Specific Strategies for Transit-Oriented Development: Applying National Lessons to the Twin Cities - Phase 2
Andrew Guthrie, Yingling Fan
Report no. CTS 17-09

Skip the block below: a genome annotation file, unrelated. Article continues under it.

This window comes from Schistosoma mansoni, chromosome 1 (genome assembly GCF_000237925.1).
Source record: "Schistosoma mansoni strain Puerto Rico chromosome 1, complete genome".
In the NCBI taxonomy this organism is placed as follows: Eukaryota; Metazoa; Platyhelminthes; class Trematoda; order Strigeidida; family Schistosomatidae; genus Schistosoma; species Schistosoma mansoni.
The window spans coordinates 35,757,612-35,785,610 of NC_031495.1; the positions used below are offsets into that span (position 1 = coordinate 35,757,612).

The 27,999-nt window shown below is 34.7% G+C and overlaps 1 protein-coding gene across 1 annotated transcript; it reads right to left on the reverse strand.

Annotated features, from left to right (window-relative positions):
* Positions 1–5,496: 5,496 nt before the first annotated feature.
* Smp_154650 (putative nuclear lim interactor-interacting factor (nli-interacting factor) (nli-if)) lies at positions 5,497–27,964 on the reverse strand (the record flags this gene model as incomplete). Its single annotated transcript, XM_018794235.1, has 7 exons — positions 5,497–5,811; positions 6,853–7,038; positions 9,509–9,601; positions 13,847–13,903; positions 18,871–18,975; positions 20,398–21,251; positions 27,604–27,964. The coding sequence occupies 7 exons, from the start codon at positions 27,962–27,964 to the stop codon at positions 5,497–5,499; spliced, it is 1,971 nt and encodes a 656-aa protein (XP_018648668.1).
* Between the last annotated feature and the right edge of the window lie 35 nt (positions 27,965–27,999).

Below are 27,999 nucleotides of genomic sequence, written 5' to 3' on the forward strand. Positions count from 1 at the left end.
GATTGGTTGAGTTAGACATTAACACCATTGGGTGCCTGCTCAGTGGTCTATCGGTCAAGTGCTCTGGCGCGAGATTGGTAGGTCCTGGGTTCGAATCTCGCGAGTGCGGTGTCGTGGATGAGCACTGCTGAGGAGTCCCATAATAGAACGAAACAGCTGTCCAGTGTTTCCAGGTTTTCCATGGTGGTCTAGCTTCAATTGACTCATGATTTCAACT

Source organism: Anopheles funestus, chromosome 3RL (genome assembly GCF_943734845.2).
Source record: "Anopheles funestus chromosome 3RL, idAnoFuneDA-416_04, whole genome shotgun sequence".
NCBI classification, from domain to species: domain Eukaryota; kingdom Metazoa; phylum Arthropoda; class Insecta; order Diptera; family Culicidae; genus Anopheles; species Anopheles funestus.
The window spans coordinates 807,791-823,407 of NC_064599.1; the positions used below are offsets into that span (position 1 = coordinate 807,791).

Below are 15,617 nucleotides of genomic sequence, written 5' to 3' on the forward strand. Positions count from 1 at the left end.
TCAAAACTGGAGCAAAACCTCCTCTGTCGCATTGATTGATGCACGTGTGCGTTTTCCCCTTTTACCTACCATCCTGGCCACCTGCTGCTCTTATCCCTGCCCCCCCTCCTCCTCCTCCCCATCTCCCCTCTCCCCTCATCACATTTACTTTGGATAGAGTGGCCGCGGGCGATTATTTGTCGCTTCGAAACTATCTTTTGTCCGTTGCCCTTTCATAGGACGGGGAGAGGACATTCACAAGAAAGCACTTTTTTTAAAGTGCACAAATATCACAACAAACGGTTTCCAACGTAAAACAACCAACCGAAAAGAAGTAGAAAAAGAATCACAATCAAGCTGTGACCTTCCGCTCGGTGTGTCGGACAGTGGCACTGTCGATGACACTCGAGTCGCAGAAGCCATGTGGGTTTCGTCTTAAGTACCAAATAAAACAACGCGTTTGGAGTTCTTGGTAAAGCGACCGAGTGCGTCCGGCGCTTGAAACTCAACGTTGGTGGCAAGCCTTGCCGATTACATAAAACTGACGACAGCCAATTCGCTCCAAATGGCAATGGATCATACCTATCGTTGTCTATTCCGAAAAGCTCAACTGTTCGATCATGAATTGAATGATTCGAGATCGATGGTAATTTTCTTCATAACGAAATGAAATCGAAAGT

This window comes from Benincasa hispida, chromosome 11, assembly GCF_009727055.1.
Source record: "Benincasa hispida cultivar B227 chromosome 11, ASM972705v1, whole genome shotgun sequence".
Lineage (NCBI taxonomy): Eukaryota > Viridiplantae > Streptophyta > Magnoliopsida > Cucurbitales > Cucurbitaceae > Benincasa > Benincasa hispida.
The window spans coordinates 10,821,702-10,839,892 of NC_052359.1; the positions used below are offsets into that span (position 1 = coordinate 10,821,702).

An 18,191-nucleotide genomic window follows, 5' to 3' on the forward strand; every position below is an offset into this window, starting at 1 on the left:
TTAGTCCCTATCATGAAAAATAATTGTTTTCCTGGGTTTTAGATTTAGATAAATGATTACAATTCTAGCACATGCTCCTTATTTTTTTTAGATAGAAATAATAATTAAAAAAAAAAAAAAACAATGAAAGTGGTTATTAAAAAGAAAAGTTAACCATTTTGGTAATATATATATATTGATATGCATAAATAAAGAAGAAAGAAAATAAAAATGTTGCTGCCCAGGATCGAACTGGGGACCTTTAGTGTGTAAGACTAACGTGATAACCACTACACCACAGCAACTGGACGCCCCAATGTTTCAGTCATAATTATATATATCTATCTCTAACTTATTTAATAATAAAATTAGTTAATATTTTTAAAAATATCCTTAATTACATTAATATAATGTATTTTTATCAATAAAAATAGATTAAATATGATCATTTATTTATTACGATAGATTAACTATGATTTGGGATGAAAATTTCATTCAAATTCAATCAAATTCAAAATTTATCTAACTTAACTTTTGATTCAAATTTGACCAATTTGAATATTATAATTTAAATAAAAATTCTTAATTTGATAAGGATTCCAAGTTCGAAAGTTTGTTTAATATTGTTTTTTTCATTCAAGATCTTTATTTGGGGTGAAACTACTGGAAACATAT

Transit-oriented development?or TOD?is a widely desired public good faced with a serious dilemma: in current policy and fiscal environments, the governments and public agencies that most strongly desire TOD have little ability to implement it by their own actions. Conversely, the private and non-profit sector entities whose actions are needed to implement TOD may not share a city?s or regional planning body?s goals for transit-oriented growth patterns and built forms. The fundamental mismatch of intentions between those charged with advancing TOD and those with the power to accomplish it demands creativity from planners and regional policymakers. This report examines TOD promotion programs through direct engagement with senior- and executive-level staff at the agencies and organizations responsible for them. Through a series of in-depth interviews, our research team assessed program goals, structures and outcomes, focusing on participants? shared understandings of TOD in their regions, their agencies?/programs? roles in and goals for promoting TOD, other stakeholders? responses to their efforts and the results they see as attributable to their programs. Overall, implementing TOD at a regional scale is a complex process, almost invariably involving coordinating between multiple agencies and levels of government, as well as between the public, non-profit and private sectors. This situation makes it critical to have reliable points of contact between stakeholders in the TOD promotion process, and to establish a group of interested parties who continue dialogue and mutual coordination as the process of implementing TOD in the region goes forward.